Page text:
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Gastro-retentive drug delivery system for controlled drug release in the stomach and into the upper intestines

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Gastro-retentive drug delivery system for controlled drug release in the stomach and into the upper intestines

A gastro-retentive drug delivery system for controlled release of drugs in the stomach or upper gastro-intestinal track provides one or more polymers that hydrate and swell to immobilize the drug in situ in a protective, degradable envelope or cocoon. In one embodiment, oppositely charged polyelectroytes are admixed with the drug and filled in a capsule having a dissolution profile in stomach acid at body temperature. The dissolution profile of the capsule promotes formation of a poyelectrolyte gel complex. The gel complex increases retention time of the drug and reduces dosing requirements, increases absorption, reduces dose-dependent side effects, and provides reproducible, time-controlled drug residence in the GI tract.
Related Terms: Capsule Electrolyte Gi Tract In Situ Intestine Side Effects Stoma Immobilize Intestines Polymer Drug Delivery System Electrolyte Gel

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USPTO Applicaton #: #20130315991 - Class: 424457 (USPTO) - 11/28/13 - Class 424 
Drug, Bio-affecting And Body Treating Compositions > Preparations Characterized By Special Physical Form >Capsules (e.g., Of Gelatin, Of Chocolate, Etc.) >Sustained Or Differential Release

Inventors: David Hunkeler, Klaus Eichler, Julien Arnold

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The Patent Description & Claims data below is from USPTO Patent Application 20130315991, Gastro-retentive drug delivery system for controlled drug release in the stomach and into the upper intestines.

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This invention relates to products for controlled drug delivery and methods for controlling drug delivery.


Solid drugs sometimes are coated to slow release and to provide defined drug release profiles. For example, polymer-coated tablets have been used to extend tablet release in the upper gastro-intestinal (“GI”) tract. Residence time in the digestive tract is highly variable between individuals and also depends on the type of food that has been eaten and the contents of the stomach. Generally speaking, residence time in the stomach and upper intestines typically is about two hours. Residence time in the colon is about twenty-two hours.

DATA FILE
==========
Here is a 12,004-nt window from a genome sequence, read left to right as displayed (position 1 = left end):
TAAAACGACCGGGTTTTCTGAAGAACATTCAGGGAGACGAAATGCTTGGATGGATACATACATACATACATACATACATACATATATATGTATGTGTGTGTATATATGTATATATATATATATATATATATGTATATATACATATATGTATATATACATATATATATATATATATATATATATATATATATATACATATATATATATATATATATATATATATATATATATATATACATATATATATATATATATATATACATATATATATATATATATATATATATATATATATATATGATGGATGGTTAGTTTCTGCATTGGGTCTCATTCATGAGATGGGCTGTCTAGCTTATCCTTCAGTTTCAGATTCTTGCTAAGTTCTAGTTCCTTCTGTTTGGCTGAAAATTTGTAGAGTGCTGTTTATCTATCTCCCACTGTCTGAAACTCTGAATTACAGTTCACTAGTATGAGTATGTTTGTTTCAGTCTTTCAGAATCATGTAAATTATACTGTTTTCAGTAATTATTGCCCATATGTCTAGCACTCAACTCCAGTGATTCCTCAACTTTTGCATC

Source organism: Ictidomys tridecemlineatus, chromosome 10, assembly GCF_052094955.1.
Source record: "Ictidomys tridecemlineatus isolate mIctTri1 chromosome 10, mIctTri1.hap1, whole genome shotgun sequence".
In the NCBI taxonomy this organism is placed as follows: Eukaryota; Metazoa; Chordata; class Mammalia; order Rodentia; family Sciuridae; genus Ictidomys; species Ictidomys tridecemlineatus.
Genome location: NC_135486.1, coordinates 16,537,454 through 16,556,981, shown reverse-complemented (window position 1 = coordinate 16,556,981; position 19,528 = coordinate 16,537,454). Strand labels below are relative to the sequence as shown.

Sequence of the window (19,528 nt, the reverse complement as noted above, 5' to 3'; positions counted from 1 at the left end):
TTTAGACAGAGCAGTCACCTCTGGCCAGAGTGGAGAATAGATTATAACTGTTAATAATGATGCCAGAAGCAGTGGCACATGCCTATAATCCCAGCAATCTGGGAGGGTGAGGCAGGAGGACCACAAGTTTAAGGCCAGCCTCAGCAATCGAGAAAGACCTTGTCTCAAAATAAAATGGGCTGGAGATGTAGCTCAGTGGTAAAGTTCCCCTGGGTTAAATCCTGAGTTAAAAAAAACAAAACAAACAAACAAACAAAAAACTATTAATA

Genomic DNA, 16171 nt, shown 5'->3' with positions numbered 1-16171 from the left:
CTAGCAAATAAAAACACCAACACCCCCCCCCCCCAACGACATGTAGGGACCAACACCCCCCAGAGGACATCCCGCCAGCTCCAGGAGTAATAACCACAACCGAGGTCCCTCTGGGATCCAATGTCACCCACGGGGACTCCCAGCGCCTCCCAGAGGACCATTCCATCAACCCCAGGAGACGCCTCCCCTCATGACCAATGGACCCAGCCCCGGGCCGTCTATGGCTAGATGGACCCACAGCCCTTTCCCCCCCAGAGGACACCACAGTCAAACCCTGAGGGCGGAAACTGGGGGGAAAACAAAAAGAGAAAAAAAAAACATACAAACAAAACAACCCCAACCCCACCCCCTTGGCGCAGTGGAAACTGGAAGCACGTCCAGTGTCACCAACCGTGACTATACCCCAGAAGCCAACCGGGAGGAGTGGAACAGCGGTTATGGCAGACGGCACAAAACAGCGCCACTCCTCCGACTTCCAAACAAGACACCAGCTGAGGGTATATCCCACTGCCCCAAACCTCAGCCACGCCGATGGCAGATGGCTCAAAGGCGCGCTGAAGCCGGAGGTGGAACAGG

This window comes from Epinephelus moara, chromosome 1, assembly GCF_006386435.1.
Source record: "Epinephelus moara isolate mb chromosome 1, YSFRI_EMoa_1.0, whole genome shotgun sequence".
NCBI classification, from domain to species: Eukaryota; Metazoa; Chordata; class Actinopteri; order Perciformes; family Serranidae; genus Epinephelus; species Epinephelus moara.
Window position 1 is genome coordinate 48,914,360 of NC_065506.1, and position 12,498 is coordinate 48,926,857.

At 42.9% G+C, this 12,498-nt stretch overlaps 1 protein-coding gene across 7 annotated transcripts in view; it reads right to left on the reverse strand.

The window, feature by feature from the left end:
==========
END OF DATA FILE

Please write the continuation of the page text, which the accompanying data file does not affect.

Many of the drugs that are prescribed as a one-daily dosage have the majority of their active ingredient absorbed in the colon. However, for the latest generation of new chemical entities (“NCE”), which are produced primarily as the result of biotechnology, up to two-thirds of these drugs are no longer absorbed in the colon and may be passed from the body unabsorbed. Increasing the dosage can subject a patient to undesirable side effects of the drug. Thus, efforts have been made to increase the residence time of some of these newer drugs in the digestive tract so that the drugs may be released in a somewhat uniform manner over a considerably prolonged period of time, thereby potentially reducing the amount of drug administered and thereby alleviating potential side effects.

Some have tried muco-adhesion, in which drugs stick to the mucosal lining of the stomach and are thereby retained. However, the mucosal tissues rapidly renew and the residence time is shortened as the mucus is renewed. Drug coated sheets that expand and unfold in the stomach may not biodegrade or otherwise be digestible, becoming retained in the stomach beyond a desirable period of time.

Some tablets release gas to create a floating mass that is too large to pass the pyloric sphincter, which is the ring of muscle tissue that creates a valve between the stomach and duodenum. One drug delivery system for the blood pressure medication valsartan is based on a burst release of a portion of the drug followed by retention of a portion swollen in the stomach through a combination of alginates and polyacrylates. Some relatively recent technologies describe combinations of mechanisms for gastro retention, including for example, adhesion and flotation.

While flotation and adhesion and combinations thereof have shown some success, there remains a need to improve retention of drugs in the digestive tract and it would be desirable in particular to improve retention of newer drugs that otherwise may not be readily absorbed and so as to provide a once-daily prescription profile.